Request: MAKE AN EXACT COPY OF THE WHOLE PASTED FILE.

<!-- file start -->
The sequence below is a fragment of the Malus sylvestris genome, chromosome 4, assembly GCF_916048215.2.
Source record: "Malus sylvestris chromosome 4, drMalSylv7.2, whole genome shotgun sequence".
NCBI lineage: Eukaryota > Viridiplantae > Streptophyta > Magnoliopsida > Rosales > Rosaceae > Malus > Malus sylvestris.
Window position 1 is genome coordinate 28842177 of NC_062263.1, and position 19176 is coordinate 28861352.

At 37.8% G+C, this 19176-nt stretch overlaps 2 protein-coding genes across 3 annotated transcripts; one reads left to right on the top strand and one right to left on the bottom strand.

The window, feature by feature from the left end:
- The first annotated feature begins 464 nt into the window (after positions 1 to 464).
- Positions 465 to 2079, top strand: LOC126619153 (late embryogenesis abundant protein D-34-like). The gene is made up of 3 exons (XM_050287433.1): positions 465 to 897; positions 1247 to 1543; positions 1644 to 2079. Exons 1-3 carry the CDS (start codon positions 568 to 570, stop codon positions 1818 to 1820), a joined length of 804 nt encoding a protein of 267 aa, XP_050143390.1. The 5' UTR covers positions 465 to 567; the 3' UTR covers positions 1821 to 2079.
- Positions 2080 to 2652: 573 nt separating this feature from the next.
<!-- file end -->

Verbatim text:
The sequence below is a fragment of the Malus sylvestris genome, chromosome 4, assembly GCF_916048215.2.
Source record: "Malus sylvestris chromosome 4, drMalSylv7.2, whole genome shotgun sequence".
NCBI lineage: Eukaryota > Viridiplantae > Streptophyta > Magnoliopsida > Rosales > Rosaceae > Malus > Malus sylvestris.
Window position 1 is genome coordinate 28842177 of NC_062263.1, and position 19176 is coordinate 28861352.

At 37.8% G+C, this 19176-nt stretch overlaps 2 protein-coding genes across 3 annotated transcripts; one reads left to right on the top strand and one right to left on the bottom strand.

The window, feature by feature from the left end:
- The first annotated feature begins 464 nt into the window (after positions 1 to 464).
- Positions 465 to 2079, top strand: LOC126619153 (late embryogenesis abundant protein D-34-like). The gene is made up of 3 exons (XM_050287433.1): positions 465 to 897; positions 1247 to 1543; positions 1644 to 2079. Exons 1-3 carry the CDS (start codon positions 568 to 570, stop codon positions 1818 to 1820), a joined length of 804 nt encoding a protein of 267 aa, XP_050143390.1. The 5' UTR covers positions 465 to 567; the 3' UTR covers positions 1821 to 2079.
- Positions 2080 to 2652: 573 nt separating this feature from the next.